However, since the system is not in the official database, its record is henceforth unofficial. The system, to become Tropical Cyclone Joti was first noted by the Central Pacific Hurricane Center during October 30, while it was located about 1,000 km to the north-east of Port Villa in Vanuatu. Over the next day, the disturbance developed further, as its outflow increased and atmospheric convection surrounding the system organised; the disturbance was subsequently named Joti at 00:00 UTC on November 1, by the FMS as it had developed into a tropical cyclone. As a result, this made Joti one of the earliest tropical cyclones recorded within the basin. After it was named, Joti continued to develop as it completed a cyclonic loop, before it started to move south-westwards towards Vanuatu during November 2. During November 3, the FMS reported that Joti had peaked with 10-minute sustained winds of 110 km/h, which made it a Category 2 tropical cyclone on the Australian scale; the JTWC subsequently reported that the system had peaked with 1-minute sustained winds of 120 km/h, which made it equivalent to a Category 1 hurricane on the SSHWS.
During that day the system started to move towards the west-south-west and made landfall on the northern Espiritu Santo. After the system had moved into the Coral Sea, it weakened and turned towards the south-southwest, before it degenerated into a depression during November 7. Within northern Vanautu, Joti damaged houses and fruit trees; the system, to become Tropical Cyclone Kina was first noted on November 6, while it was located just to the east of Tuvalu. Over the next few days the system moved south-westwards and developed further, before the JTWC reported that the system had developed into a tropical cyclone, with peak 1-minute sustained winds of 75 km/h during November 10. During that day the FMS reported that the system had developed into a Category 1 tropical cyclone on the Australian Scale and named it Kina; the FMS subsequently estimated during the next day that the system had reached its peak intensity, with 10-minute sustained winds of 75 km/h during November 11. That day the system's upper level circulation became sheared off from its lower and moved southwards away from it.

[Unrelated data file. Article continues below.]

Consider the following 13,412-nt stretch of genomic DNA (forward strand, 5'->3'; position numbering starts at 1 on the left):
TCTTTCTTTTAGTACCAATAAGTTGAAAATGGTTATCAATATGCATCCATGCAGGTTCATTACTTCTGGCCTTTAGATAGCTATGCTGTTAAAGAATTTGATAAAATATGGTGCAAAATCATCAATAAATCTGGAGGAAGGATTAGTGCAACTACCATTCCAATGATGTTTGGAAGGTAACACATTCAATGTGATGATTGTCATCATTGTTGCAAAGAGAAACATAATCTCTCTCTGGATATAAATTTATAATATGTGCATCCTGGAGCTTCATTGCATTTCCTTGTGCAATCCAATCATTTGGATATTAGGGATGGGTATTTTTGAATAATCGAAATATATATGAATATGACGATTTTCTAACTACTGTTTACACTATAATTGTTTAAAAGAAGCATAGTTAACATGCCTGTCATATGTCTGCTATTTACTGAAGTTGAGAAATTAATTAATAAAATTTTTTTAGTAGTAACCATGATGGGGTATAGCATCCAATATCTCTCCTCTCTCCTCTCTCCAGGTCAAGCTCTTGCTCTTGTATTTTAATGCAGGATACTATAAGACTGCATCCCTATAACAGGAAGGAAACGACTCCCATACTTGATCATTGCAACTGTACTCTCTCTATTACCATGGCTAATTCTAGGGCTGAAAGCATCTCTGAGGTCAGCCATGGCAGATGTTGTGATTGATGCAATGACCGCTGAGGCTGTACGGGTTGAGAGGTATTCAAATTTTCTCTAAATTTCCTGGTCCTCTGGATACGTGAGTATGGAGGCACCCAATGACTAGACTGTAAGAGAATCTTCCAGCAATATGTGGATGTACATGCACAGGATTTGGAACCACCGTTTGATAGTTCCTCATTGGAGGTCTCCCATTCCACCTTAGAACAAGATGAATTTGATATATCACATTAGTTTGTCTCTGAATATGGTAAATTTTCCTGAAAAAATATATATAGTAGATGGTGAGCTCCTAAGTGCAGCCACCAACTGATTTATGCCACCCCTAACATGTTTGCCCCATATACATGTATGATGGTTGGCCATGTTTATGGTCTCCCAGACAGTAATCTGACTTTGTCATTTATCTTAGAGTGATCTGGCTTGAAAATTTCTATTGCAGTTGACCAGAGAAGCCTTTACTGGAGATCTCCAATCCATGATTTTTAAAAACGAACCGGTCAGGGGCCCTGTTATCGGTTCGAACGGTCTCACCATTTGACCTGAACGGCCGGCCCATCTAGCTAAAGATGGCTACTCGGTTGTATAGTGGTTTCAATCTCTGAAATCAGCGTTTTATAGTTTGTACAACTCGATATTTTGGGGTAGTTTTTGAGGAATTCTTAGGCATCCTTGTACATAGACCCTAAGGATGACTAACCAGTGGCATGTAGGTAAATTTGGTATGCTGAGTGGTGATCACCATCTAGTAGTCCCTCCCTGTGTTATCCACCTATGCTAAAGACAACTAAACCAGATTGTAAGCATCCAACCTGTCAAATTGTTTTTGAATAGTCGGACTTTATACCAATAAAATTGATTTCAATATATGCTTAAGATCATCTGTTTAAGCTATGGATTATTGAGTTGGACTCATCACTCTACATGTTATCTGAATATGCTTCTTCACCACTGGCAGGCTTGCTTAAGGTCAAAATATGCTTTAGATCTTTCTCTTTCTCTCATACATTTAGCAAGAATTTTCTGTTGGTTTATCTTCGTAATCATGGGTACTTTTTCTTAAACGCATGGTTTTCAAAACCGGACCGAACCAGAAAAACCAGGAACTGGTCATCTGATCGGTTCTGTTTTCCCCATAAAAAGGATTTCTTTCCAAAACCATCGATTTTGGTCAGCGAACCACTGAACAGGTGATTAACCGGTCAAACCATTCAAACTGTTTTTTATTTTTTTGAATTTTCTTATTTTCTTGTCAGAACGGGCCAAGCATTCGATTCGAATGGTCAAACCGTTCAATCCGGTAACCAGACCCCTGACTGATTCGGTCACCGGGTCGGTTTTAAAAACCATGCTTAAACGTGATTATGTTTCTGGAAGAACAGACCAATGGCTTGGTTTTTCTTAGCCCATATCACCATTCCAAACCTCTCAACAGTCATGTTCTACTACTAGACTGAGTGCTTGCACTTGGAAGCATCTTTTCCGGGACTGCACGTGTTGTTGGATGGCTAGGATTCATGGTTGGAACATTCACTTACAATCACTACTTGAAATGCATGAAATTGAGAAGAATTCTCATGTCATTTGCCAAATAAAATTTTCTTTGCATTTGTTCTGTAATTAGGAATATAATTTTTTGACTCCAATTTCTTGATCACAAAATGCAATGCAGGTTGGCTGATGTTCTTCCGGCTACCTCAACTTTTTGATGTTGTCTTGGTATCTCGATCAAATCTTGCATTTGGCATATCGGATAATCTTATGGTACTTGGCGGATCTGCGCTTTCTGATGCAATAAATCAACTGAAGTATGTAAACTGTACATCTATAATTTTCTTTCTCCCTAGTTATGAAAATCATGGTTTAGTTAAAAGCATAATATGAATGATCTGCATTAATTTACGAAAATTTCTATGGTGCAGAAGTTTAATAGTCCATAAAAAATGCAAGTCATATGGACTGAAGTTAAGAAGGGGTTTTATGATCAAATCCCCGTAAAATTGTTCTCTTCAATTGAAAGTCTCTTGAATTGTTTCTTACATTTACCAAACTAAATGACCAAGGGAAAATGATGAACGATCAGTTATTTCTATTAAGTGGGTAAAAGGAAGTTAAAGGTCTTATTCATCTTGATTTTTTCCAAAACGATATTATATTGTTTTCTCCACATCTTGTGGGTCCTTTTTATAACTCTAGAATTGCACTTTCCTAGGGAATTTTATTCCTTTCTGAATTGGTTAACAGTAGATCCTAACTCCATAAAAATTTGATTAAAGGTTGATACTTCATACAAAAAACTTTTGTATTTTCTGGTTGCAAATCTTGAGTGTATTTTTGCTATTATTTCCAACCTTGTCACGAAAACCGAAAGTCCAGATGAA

The degenerating system subsequently passed to the west of Fiji during November 13, before it was last noted during November 16, as it passed over the island of Efate in Vanuatu but no damage was reported. The system caused strong winds and rough seas on Viti Levu and in the Yasawas and Mamanutha group of islands. Tourists on the Blue Lagoon Cruise in the Yasawas were forced to take shelter from Kina, while 18 people on another boat were temporarily listed as missing as they took shelter. During December 10, a shallow tropical depression formed to the west of the Northern Cook Island: Penrhyn and started to move south-eastwards towards French Polynesia. Over the next couple of days, the system developed further before the FMS reported that the system had developed into a tropical cyclone and named it Lisa during December 12. During that day, gale-force winds were observed on Bora Bora before the system caused gas it passed to Mark existed from January 20 to February 1. Nano existed from January 21 to January 29.
During February 13, a depression developed just to the north of the Marquesas Islands and started moving south-westwards. Over the next four days the system maintained its intensity, before it made a sharp eastwards turn and started to develop further; the system subsequently moved in a counter clockwise loop, which allowed it to develop further and it wa